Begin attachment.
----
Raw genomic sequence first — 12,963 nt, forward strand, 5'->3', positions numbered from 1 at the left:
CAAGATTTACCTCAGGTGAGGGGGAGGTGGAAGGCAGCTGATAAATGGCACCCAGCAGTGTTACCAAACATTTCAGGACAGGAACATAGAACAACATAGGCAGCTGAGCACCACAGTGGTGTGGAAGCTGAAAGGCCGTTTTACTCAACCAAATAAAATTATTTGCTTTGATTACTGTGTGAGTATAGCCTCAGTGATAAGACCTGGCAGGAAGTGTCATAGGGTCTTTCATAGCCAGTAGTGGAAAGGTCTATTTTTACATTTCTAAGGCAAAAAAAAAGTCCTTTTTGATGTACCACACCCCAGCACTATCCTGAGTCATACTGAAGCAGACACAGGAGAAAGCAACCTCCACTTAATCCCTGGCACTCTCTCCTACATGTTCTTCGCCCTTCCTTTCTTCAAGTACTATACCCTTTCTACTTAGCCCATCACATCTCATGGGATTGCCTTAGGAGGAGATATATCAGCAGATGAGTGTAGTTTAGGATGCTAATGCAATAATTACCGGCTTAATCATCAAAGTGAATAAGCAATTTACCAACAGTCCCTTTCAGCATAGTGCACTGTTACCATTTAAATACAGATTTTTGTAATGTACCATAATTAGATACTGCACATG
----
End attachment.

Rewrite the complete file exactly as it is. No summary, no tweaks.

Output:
Raw genomic sequence first — 12,963 nt, forward strand, 5'->3', positions numbered from 1 at the left:
CAAGATTTACCTCAGGTGAGGGGGAGGTGGAAGGCAGCTGATAAATGGCACCCAGCAGTGTTACCAAACATTTCAGGACAGGAACATAGAACAACATAGGCAGCTGAGCACCACAGTGGTGTGGAAGCTGAAAGGCCGTTTTACTCAACCAAATAAAATTATTTGCTTTGATTACTGTGTGAGTATAGCCTCAGTGATAAGACCTGGCAGGAAGTGTCATAGGGTCTTTCATAGCCAGTAGTGGAAAGGTCTATTTTTACATTTCTAAGGCAAAAAAAAAGTCCTTTTTGATGTACCACACCCCAGCACTATCCTGAGTCATACTGAAGCAGACACAGGAGAAAGCAACCTCCACTTAATCCCTGGCACTCTCTCCTACATGTTCTTCGCCCTTCCTTTCTTCAAGTACTATACCCTTTCTACTTAGCCCATCACATCTCATGGGATTGCCTTAGGAGGAGATATATCAGCAGATGAGTGTAGTTTAGGATGCTAATGCAATAATTACCGGCTTAATCATCAAAGTGAATAAGCAATTTACCAACAGTCCCTTTCAGCATAGTGCACTGTTACCATTTAAATACAGATTTTTGTAATGTACCATAATTAGATACTGCACATG